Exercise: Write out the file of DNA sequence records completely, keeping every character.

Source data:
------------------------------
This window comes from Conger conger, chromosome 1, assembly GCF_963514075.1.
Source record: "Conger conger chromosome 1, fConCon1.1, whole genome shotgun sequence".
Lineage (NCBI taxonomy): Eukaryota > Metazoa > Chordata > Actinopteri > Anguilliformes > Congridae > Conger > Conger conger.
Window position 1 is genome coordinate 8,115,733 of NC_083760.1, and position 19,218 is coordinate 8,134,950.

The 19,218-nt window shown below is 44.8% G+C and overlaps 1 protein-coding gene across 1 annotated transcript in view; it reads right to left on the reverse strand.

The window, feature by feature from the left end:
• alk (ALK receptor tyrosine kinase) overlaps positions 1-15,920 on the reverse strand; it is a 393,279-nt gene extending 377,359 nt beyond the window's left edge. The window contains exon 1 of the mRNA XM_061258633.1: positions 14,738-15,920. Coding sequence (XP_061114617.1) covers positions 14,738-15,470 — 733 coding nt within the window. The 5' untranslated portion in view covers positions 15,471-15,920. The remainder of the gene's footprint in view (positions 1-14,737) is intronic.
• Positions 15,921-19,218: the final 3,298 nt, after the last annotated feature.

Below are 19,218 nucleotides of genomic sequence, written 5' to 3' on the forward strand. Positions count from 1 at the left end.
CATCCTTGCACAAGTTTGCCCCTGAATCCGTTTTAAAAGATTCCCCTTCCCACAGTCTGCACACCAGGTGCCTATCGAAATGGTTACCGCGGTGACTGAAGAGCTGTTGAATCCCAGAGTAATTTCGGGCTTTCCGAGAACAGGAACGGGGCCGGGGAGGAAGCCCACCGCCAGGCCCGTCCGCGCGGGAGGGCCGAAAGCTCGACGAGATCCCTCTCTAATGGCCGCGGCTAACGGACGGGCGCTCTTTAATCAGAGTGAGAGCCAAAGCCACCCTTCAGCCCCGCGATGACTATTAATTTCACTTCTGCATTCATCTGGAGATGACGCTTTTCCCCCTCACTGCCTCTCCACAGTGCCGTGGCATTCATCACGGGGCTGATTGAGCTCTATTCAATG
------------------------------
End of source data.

This window comes from Conger conger, chromosome 1, assembly GCF_963514075.1.
Source record: "Conger conger chromosome 1, fConCon1.1, whole genome shotgun sequence".
Lineage (NCBI taxonomy): Eukaryota > Metazoa > Chordata > Actinopteri > Anguilliformes > Congridae > Conger > Conger conger.
Window position 1 is genome coordinate 8,115,733 of NC_083760.1, and position 19,218 is coordinate 8,134,950.

The 19,218-nt window shown below is 44.8% G+C and overlaps 1 protein-coding gene across 1 annotated transcript in view; it reads right to left on the reverse strand.

The window, feature by feature from the left end:
• alk (ALK receptor tyrosine kinase) overlaps positions 1-15,920 on the reverse strand; it is a 393,279-nt gene extending 377,359 nt beyond the window's left edge. The window contains exon 1 of the mRNA XM_061258633.1: positions 14,738-15,920. Coding sequence (XP_061114617.1) covers positions 14,738-15,470 — 733 coding nt within the window. The 5' untranslated portion in view covers positions 15,471-15,920. The remainder of the gene's footprint in view (positions 1-14,737) is intronic.
• Positions 15,921-19,218: the final 3,298 nt, after the last annotated feature.

Below are 19,218 nucleotides of genomic sequence, written 5' to 3' on the forward strand. Positions count from 1 at the left end.
CATCCTTGCACAAGTTTGCCCCTGAATCCGTTTTAAAAGATTCCCCTTCCCACAGTCTGCACACCAGGTGCCTATCGAAATGGTTACCGCGGTGACTGAAGAGCTGTTGAATCCCAGAGTAATTTCGGGCTTTCCGAGAACAGGAACGGGGCCGGGGAGGAAGCCCACCGCCAGGCCCGTCCGCGCGGGAGGGCCGAAAGCTCGACGAGATCCCTCTCTAATGGCCGCGGCTAACGGACGGGCGCTCTTTAATCAGAGTGAGAGCCAAAGCCACCCTTCAGCCCCGCGATGACTATTAATTTCACTTCTGCATTCATCTGGAGATGACGCTTTTCCCCCTCACTGCCTCTCCACAGTGCCGTGGCATTCATCACGGGGCTGATTGAGCTCTATTCAATG